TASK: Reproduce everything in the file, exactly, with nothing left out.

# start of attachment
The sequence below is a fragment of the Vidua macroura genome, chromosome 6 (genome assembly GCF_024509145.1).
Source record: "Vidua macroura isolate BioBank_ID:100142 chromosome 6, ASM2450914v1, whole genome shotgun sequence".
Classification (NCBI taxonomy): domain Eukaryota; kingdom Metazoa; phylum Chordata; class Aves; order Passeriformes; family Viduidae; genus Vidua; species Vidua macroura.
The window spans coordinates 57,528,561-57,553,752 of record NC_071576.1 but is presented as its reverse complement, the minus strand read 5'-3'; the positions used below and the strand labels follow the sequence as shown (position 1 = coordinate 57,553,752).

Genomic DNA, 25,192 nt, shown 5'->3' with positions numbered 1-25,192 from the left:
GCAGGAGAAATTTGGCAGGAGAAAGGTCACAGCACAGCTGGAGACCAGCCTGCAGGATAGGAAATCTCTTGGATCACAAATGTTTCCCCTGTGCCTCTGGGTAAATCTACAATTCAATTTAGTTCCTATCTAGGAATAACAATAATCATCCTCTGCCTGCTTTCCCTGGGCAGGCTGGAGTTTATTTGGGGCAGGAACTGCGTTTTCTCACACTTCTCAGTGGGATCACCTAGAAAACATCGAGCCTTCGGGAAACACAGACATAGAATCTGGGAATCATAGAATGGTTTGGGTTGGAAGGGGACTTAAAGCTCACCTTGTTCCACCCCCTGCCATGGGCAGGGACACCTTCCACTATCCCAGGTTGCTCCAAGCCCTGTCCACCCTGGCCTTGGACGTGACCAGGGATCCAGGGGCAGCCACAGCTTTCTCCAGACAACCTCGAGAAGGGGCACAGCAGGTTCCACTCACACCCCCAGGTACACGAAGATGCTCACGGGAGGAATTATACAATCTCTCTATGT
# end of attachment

The sequence below is a fragment of the Vidua macroura genome, chromosome 6 (genome assembly GCF_024509145.1).
Source record: "Vidua macroura isolate BioBank_ID:100142 chromosome 6, ASM2450914v1, whole genome shotgun sequence".
Classification (NCBI taxonomy): domain Eukaryota; kingdom Metazoa; phylum Chordata; class Aves; order Passeriformes; family Viduidae; genus Vidua; species Vidua macroura.
The window spans coordinates 57,528,561-57,553,752 of record NC_071576.1 but is presented as its reverse complement, the minus strand read 5'-3'; the positions used below and the strand labels follow the sequence as shown (position 1 = coordinate 57,553,752).

Genomic DNA, 25,192 nt, shown 5'->3' with positions numbered 1-25,192 from the left:
GCAGGAGAAATTTGGCAGGAGAAAGGTCACAGCACAGCTGGAGACCAGCCTGCAGGATAGGAAATCTCTTGGATCACAAATGTTTCCCCTGTGCCTCTGGGTAAATCTACAATTCAATTTAGTTCCTATCTAGGAATAACAATAATCATCCTCTGCCTGCTTTCCCTGGGCAGGCTGGAGTTTATTTGGGGCAGGAACTGCGTTTTCTCACACTTCTCAGTGGGATCACCTAGAAAACATCGAGCCTTCGGGAAACACAGACATAGAATCTGGGAATCATAGAATGGTTTGGGTTGGAAGGGGACTTAAAGCTCACCTTGTTCCACCCCCTGCCATGGGCAGGGACACCTTCCACTATCCCAGGTTGCTCCAAGCCCTGTCCACCCTGGCCTTGGACGTGACCAGGGATCCAGGGGCAGCCACAGCTTTCTCCAGACAACCTCGAGAAGGGGCACAGCAGGTTCCACTCACACCCCCAGGTACACGAAGATGCTCACGGGAGGAATTATACAATCTCTCTATGT